In order to facilitate installation of the solar array by raising the landfill’s elevation, Marilyn and Richard Bernardi -- named respectively as the owner and authorized agent of SEP -- proposed to import 1.2 million cubic yards of fill. Under their proposal, fill imported by the Bernardis would consist mostly of crushed construction and demolition debris regulated by DEP as recyclable material. DEP approved the plan contingent on the Bernardis representation of their financial solvency and ability to pay for the closing and capping of the landfill. It was not until after DEP approved an Administrative Consent Order and Post-Closure Plan that the Bernardis disclosed their substantial debt.
Among other things, the Bernardis agreed to DEP’s condition that they reinvest all landfill tipping revenues – after an initial $750,000 that could be used for the redevelopment project’s start-up costs -- in an escrow account that would be placed under DEP oversight. The escrow account was designed to ensure a source of funds to pay for stabilizing and closing the landfill in the event the Bernardis defaulted on any of their obligations. The Bernardis also agreed to install, maintain and monitor environmental controls on the landfill site in accordance with DEP rules.
Between December 2011 and June of this year, SEP imported more than 375,000 cubic yards of fill material. According to the State’s lawsuit, the company took in an estimated $3.4 million in tipping fees through acceptance of this material, but remained “very far behind schedule” in terms of the agreed-upon landfill closing activities, such as installation of various environmental controls.
In addition to failing to deliver on the promised environmental controls, the State’s lawsuit accuses the defendants of keeping all tipping revenues for themselves, and failing to deposit any of the millions of dollars collected in escrow as agreed. The lawsuit contends the Bernardis lacked sufficient funding for their project from the start, and misled DEP officials about the project’s solvency in order to gain State approvals.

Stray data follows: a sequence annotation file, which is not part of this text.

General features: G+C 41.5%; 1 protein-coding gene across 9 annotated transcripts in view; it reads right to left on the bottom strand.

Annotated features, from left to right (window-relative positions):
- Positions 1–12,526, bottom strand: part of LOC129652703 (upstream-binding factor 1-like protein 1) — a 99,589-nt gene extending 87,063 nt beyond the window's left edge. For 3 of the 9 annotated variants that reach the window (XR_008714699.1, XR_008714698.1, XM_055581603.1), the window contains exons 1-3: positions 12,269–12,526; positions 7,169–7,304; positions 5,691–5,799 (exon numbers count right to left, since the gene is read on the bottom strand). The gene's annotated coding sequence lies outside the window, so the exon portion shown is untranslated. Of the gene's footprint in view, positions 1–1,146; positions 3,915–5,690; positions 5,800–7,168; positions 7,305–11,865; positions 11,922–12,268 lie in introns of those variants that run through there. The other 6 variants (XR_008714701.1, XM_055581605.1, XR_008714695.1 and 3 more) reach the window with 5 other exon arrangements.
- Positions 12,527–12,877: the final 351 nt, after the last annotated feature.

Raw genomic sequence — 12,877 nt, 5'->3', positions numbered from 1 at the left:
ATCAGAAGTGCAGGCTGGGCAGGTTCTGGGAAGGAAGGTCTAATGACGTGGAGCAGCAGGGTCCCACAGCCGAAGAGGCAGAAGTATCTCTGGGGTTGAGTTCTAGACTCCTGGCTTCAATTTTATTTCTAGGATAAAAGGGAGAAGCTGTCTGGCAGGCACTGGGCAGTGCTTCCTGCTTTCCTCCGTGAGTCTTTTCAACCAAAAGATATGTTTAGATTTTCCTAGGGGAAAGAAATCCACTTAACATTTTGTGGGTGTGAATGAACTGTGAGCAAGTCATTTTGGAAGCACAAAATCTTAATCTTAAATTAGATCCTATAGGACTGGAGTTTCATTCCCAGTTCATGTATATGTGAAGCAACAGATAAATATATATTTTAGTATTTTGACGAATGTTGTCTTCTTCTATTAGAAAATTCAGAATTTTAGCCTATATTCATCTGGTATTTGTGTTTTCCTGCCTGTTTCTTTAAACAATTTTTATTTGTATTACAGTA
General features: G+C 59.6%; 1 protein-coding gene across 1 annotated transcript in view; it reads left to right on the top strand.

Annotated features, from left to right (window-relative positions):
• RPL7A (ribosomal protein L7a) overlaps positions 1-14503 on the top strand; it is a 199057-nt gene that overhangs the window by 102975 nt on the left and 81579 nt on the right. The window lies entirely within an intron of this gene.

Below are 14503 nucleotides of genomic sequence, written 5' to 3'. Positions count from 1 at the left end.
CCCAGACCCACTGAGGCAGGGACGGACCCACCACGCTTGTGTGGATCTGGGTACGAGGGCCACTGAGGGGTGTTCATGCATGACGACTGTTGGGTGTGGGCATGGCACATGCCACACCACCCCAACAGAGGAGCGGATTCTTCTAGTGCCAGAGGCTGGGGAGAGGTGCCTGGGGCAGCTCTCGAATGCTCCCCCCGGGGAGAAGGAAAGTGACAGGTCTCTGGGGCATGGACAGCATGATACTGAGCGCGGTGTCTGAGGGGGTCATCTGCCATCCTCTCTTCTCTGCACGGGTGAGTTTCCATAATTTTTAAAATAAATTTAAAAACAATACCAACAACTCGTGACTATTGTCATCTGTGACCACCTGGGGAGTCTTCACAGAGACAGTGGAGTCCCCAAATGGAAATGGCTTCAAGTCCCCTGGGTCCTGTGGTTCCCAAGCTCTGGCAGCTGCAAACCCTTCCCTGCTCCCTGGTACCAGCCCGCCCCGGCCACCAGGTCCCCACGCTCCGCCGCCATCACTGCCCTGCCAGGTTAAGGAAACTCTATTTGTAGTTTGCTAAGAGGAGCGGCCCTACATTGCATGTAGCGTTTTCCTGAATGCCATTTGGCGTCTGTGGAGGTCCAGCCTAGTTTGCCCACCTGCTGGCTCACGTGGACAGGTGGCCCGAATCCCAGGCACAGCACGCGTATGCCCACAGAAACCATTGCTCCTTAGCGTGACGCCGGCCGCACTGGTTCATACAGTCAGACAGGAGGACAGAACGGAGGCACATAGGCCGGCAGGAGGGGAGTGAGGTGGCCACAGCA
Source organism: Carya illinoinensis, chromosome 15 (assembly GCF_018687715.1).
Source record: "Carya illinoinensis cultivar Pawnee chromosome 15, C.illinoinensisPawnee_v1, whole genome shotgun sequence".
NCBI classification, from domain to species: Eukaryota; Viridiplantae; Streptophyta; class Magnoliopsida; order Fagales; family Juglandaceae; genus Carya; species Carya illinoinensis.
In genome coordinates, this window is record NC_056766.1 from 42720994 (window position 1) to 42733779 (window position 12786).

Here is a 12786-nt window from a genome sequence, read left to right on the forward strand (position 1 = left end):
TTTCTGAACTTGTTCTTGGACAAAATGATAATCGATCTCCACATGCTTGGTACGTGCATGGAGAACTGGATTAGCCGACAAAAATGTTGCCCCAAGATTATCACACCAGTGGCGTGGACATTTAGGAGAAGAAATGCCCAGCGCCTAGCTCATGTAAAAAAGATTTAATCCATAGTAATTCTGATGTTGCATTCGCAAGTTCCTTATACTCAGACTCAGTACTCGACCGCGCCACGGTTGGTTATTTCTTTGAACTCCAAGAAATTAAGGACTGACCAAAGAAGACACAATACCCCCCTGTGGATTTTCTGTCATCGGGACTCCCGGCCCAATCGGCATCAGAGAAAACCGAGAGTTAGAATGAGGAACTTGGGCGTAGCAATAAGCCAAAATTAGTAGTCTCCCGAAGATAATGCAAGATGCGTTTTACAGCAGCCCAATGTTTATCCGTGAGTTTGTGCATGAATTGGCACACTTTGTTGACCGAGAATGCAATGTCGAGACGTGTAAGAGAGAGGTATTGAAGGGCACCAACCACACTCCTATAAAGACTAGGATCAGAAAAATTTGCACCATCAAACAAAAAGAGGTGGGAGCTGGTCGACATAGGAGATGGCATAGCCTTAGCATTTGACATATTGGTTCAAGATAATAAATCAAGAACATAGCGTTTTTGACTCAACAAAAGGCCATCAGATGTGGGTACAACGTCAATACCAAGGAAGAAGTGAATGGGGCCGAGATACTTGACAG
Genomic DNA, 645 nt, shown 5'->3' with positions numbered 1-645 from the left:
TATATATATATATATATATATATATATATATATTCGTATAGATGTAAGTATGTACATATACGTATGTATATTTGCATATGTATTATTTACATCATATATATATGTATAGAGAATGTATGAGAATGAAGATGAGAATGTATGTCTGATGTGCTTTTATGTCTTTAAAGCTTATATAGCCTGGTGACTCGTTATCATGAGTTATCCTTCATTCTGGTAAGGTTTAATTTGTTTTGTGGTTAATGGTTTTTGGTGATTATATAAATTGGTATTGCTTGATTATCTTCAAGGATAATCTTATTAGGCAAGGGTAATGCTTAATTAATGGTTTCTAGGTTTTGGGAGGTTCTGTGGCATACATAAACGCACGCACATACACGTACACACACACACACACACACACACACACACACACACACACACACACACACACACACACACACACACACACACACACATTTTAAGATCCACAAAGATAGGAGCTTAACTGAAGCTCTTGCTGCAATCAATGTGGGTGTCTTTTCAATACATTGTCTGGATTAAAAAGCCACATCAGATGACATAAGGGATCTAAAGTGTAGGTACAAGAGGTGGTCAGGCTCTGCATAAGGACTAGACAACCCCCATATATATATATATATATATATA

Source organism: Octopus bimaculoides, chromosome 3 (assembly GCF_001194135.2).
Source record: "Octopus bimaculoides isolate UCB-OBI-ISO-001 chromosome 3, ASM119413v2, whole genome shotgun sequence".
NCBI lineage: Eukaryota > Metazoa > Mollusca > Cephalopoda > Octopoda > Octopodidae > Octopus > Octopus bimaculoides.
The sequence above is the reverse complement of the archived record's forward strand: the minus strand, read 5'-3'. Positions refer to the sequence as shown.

The suit also charges the Bernardis with repeatedly failing to address the problem of overwhelming hydrogen sulfide fumes being emitted by the landfill. The DEP has taken emergency measures to reduce the offending emissions at “significant public expense,” according to the State’s complaints, but hydrogen sulfide odors from Fenimore remain a concern.
To date, the DEP has issued 12 Administrative Orders and Notices of Civil Penalty Assessment (totaling $898,000 in administrative penalties) to the Bernardis for violating the New Jersey Pollution Control Act between December of 2012 and June 2013. The company also has been found guilty in Roxbury Township Municipal Court of 26 separate violations of local ordinance for causing a public health nuisance.
A second civil Complaint filed today outlines specific alleged violations of New Jersey’s Solid Waste Management and Air Pollution Control Acts, and charges a host of violations including: failure to fund an escrow account; failure to control malodorous emissions; failure to account for tipping fee revenues; refusal to permit State inspectors to access the site or provide them requested records and emission of an air pollutant – hyrdrogen sulfide gas – which unreasonably interferes with enjoyment of life or property, and failure to report emissions of an air contaminant. This Complaint also seeks $4.41 million in civil penalties as well as injunctive relief.
Deputy Attorneys General Robert Kinney, Gary Wolf, Lisa Almeida, Lisa Morelli, Nicolas Seminoff and Ray Lamboy of the Division of Law’s Environmental Enforcement Section handled the Strategic Environmental Partners matter on behalf of the State.